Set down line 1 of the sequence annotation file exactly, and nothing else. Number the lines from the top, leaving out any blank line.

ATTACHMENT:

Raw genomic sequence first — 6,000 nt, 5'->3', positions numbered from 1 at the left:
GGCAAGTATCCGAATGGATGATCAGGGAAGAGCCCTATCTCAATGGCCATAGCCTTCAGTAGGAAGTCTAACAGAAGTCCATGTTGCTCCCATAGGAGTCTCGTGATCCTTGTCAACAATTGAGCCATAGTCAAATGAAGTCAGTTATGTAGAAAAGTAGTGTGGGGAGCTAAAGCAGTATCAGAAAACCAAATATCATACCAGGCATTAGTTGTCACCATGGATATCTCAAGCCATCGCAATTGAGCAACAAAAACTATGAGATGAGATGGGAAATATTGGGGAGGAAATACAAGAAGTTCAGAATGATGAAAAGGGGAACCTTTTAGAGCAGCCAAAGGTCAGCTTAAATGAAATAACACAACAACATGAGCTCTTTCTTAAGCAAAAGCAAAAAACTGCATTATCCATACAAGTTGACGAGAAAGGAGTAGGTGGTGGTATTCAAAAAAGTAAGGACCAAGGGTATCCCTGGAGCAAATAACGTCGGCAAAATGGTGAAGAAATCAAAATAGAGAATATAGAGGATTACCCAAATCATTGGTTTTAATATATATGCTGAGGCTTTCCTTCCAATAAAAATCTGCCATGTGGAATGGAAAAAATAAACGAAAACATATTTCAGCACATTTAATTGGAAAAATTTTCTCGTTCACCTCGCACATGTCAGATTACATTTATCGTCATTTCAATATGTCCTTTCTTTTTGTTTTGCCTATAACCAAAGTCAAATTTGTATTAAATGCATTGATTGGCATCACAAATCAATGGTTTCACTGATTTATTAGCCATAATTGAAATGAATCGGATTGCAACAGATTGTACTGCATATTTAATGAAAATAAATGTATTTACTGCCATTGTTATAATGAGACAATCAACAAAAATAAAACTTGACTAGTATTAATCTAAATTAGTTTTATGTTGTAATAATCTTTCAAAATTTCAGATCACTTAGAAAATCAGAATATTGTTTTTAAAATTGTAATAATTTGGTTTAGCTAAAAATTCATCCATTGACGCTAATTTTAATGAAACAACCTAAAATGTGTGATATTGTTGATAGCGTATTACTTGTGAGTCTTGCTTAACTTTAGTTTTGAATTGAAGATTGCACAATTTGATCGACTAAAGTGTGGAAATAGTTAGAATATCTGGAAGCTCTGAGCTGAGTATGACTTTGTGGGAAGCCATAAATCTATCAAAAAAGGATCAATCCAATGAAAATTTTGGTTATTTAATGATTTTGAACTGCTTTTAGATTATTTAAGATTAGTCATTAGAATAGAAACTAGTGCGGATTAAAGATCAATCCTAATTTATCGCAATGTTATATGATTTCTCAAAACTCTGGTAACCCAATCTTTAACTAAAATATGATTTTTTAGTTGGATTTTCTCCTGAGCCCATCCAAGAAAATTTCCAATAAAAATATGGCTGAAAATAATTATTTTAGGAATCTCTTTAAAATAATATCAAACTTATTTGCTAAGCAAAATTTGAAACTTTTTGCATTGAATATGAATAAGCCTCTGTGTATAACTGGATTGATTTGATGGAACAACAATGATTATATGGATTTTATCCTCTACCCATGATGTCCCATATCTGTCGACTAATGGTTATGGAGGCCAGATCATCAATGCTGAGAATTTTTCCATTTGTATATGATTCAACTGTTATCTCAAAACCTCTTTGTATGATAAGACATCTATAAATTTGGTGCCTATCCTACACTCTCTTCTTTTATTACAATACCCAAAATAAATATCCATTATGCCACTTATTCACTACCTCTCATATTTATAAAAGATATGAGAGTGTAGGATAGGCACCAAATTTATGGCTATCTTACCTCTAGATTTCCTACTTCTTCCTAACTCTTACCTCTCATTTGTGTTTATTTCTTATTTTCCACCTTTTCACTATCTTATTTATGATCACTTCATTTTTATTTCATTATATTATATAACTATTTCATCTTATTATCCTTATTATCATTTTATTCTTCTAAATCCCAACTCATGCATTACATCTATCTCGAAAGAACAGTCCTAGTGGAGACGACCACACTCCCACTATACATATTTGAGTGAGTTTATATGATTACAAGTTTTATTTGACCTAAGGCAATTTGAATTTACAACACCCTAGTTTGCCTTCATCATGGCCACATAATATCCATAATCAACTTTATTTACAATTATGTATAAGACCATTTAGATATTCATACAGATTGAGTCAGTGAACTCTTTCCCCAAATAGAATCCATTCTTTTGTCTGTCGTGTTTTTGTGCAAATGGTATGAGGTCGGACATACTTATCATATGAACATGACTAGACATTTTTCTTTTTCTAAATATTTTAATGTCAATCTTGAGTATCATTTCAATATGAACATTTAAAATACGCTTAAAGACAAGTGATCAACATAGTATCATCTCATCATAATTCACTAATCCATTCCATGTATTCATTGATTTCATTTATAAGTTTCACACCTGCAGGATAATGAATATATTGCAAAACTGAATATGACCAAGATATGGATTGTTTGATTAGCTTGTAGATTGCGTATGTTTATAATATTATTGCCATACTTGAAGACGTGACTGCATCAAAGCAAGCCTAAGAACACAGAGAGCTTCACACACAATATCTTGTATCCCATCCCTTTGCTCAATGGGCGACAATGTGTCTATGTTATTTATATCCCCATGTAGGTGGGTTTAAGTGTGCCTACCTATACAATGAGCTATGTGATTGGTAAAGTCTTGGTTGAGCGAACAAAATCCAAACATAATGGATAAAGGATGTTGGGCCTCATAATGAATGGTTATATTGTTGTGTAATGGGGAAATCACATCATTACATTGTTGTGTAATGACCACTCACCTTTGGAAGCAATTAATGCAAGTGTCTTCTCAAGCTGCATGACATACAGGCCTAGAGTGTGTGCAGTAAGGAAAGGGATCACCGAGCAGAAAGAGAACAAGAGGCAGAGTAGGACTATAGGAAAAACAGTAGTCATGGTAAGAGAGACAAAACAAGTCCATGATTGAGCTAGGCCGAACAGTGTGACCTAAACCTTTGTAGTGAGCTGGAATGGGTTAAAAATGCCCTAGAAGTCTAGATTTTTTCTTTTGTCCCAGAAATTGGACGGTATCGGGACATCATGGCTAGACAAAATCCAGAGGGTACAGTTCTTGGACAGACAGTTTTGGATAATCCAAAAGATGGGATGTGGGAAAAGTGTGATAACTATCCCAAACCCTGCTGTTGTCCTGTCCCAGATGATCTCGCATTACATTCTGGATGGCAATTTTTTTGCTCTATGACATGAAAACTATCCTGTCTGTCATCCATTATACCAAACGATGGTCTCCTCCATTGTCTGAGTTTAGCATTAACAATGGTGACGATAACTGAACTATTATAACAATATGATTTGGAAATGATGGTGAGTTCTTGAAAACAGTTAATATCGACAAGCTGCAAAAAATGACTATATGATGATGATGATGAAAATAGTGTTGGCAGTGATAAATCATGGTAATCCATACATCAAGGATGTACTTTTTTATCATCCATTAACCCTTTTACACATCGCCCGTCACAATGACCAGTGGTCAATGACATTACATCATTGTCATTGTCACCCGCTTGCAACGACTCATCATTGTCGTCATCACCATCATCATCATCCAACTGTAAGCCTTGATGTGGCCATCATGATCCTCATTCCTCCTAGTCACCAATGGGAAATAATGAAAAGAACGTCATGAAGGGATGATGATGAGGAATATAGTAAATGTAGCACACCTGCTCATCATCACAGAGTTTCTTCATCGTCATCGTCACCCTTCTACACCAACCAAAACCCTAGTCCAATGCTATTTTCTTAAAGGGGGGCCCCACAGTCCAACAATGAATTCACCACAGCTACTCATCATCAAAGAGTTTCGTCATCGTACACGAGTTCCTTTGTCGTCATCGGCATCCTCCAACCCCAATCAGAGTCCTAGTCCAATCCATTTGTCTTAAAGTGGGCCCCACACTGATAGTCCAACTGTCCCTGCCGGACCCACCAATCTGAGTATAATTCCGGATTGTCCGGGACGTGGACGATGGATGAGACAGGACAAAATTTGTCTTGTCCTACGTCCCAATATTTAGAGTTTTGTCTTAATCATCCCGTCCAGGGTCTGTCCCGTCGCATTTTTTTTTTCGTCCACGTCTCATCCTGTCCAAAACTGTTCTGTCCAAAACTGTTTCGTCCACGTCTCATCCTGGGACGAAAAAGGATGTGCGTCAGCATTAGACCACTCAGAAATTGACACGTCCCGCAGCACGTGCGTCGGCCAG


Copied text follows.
Raw genomic sequence first — 6,000 nt, 5'->3', positions numbered from 1 at the left: